The Power of Lower-Tier Cities in China’s City Cluster System


China’s city clusters are built mostly around the largest hubs, but the system also relies on a large number of satellite cities. And those lower-tier towns are eventually going to represent the core engine of the plan, having the highest growth potential


China is growing and it is growing fast on several different levels. And the Dragon does not intend to leave its economic growth to chance. Therefore, Beijing has already planned a coordinated development of regions, divided into city clusters.

With an urban population on course to hit 1 billion by 2030, the country plans to build 19 city clusters to sustainably manage its rapid urbanization. The goal of these clusters is simple: to support the national economy, promoting the coordinated development of regions and participating in international competitions and cooperation.

This will also allow smaller cities, which tend to be at earlier stages of industrialization, to move up the value chain and away from heavy polluting industries, while bigger cities can move further up the value chain by focusing on innovation and the Made in China 2025 industrial strategy.

Often lumped together, Tier 4 and Tier 5 cities represent the majority of China’s urban population and combined income. And these smaller towns are eventually going to be the core engine of the plan, having the highest growth potential and a less saturated market compared to higher-tier cities.


lower-tier cities - chenzhou - hunan - cifnews

© Xuehua. Anyang, Henan. City clusters include large cities like Zhengzhou that are, however, surrounded by satellite towns like Anyang, which play a crucial role in the cluster’s growth.


In the last four decades, urbanization in China reached extraordinary results, especially compared to other areas in the world. In 1978, when Deng Xiaoping’s policy of “reform and opening-up” was launched, the urban population was just over 171 million. But since then, hundreds of millions of people were lifted out of poverty, and the urbanization ratio changed from about 19% to about 59% between 1978 and 2018, an increase of 1% per year on average.

Therefore, urbanization in the PRC has been both a trend and a proactive policy. Rural residents migrated to the big cities for job opportunities created by industrial policies and by the creation of special economic zones that attracted billions of dollars in foreign investments for export-oriented manu­facturing.

City clusters have been part of the PRC’s urbanization strategy since the 2006 National Urban System Plan and then they have been includ­ed in the National New-type Urbanization Plan and the 13th Five-Year Plan in 2016.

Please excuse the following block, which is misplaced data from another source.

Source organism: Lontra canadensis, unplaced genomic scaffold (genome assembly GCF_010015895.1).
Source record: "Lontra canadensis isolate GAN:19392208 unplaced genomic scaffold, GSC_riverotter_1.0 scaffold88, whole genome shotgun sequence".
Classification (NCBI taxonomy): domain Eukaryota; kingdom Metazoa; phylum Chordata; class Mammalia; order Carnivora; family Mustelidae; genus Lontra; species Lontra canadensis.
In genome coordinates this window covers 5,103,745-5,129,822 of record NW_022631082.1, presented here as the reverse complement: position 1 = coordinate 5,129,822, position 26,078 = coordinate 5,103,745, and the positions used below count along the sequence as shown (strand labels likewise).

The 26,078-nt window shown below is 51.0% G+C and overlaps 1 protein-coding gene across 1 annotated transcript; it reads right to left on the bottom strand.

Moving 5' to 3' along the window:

A city cluster usually comprises one or two large cities as hubs and with a few geographically adjacent cities linked by commuting corridors, with increasing social and economic interdependence. Typically, city clusters exhibit a higher population density and a higher level of productivity when compared with national averages.


The main goal is to improve the distribution and layout of urban areas and population, as well as the management of natural and economic resources, by organizing city cluster development along east-west and north-south corridors.


Although some sources report that planning could be extended to as many as 22 clusters, China’s city cluster plan actually consists of 8 medium and 8 small sized areas, as well as 3 “super” clusters, which are the Pearl River Delta, the Yangtze River Delta, and the Beijing Tianjin Hebei cluster. The central government prioritizes these last 3 “super” regions to become world-class clusters by 2020, meaning that they will be the most innovative and internationally competitive, driving national economic development.

A recent report from Morgan Stanley Research identifies five key city clusters – Jing-Jin-Ji Area, Yangtze River Delta, Guangdong Bay Area, Mid-Yangtze River Area, and Chengdu-Chongqing Area – where satellite cities will likely be the key beneficiaries of the government’s interregional development plan and the country’s expanding transportation network. These city clusters’ satellites are actually lower-tier cities, among which fourth and fifth tier cities are going to play a fundamental role in the development of the region.

However, although, the government has been creating super-regions to facilitate urbanization, the driving forces behind these lowest cities are strongly related to their location and their efforts to join China’s macroeconomic trends to innovate pillar industries. Location is extremely important especially for what concerns smaller cities from northern China, where much of the economy is struggling compared to China’s dynamic eastern and southern regions and to the booming west.